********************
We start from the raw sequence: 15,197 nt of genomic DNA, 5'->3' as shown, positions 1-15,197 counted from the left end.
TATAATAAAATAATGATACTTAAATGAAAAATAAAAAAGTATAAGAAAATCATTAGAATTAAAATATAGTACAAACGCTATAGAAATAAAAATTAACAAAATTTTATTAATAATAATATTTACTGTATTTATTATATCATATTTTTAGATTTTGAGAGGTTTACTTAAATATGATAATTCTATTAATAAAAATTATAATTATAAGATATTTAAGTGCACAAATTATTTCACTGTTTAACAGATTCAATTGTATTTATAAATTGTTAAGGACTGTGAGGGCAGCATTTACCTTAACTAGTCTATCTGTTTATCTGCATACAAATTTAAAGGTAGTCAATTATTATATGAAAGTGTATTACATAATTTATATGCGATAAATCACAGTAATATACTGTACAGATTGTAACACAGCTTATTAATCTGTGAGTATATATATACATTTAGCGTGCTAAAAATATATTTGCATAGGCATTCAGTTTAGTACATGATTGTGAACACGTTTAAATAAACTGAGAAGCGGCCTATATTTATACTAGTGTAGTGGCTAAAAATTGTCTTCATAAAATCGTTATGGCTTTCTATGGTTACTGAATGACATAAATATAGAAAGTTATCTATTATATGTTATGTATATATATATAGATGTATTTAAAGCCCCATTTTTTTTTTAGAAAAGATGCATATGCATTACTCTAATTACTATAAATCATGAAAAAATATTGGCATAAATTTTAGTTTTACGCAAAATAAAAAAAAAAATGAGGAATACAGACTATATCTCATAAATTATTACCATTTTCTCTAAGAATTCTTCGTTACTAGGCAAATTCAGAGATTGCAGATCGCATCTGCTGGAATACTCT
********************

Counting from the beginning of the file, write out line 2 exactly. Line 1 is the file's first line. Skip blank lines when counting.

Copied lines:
TATAATAAAATAATGATACTTAAATGAAAAATAAAAAAGTATAAGAAAATCATTAGAATTAAAATATAGTACAAACGCTATAGAAATAAAAATTAACAAAATTTTATTAATAATAATATTTACTGTATTTATTATATCATATTTTTAGATTTTGAGAGGTTTACTTAAATATGATAATTCTATTAATAAAAATTATAATTATAAGATATTTAAGTGCACAAATTATTTCACTGTTTAACAGATTCAATTGTATTTATAAATTGTTAAGGACTGTGAGGGCAGCATTTACCTTAACTAGTCTATCTGTTTATCTGCATACAAATTTAAAGGTAGTCAATTATTATATGAAAGTGTATTACATAATTTATATGCGATAAATCACAGTAATATACTGTACAGATTGTAACACAGCTTATTAATCTGTGAGTATATATATACATTTAGCGTGCTAAAAATATATTTGCATAGGCATTCAGTTTAGTACATGATTGTGAACACGTTTAAATAAACTGAGAAGCGGCCTATATTTATACTAGTGTAGTGGCTAAAAATTGTCTTCATAAAATCGTTATGGCTTTCTATGGTTACTGAATGACATAAATATAGAAAGTTATCTATTATATGTTATGTATATATATATAGATGTATTTAAAGCCCCATTTTTTTTTTAGAAAAGATGCATATGCATTACTCTAATTACTATAAATCATGAAAAAATATTGGCATAAATTTTAGTTTTACGCAAAATAAAAAAAAAAATGAGGAATACAGACTATATCTCATAAATTATTACCATTTTCTCTAAGAATTCTTCGTTACTAGGCAAATTCAGAGATTGCAGATCGCATCTGCTGGAATACTCT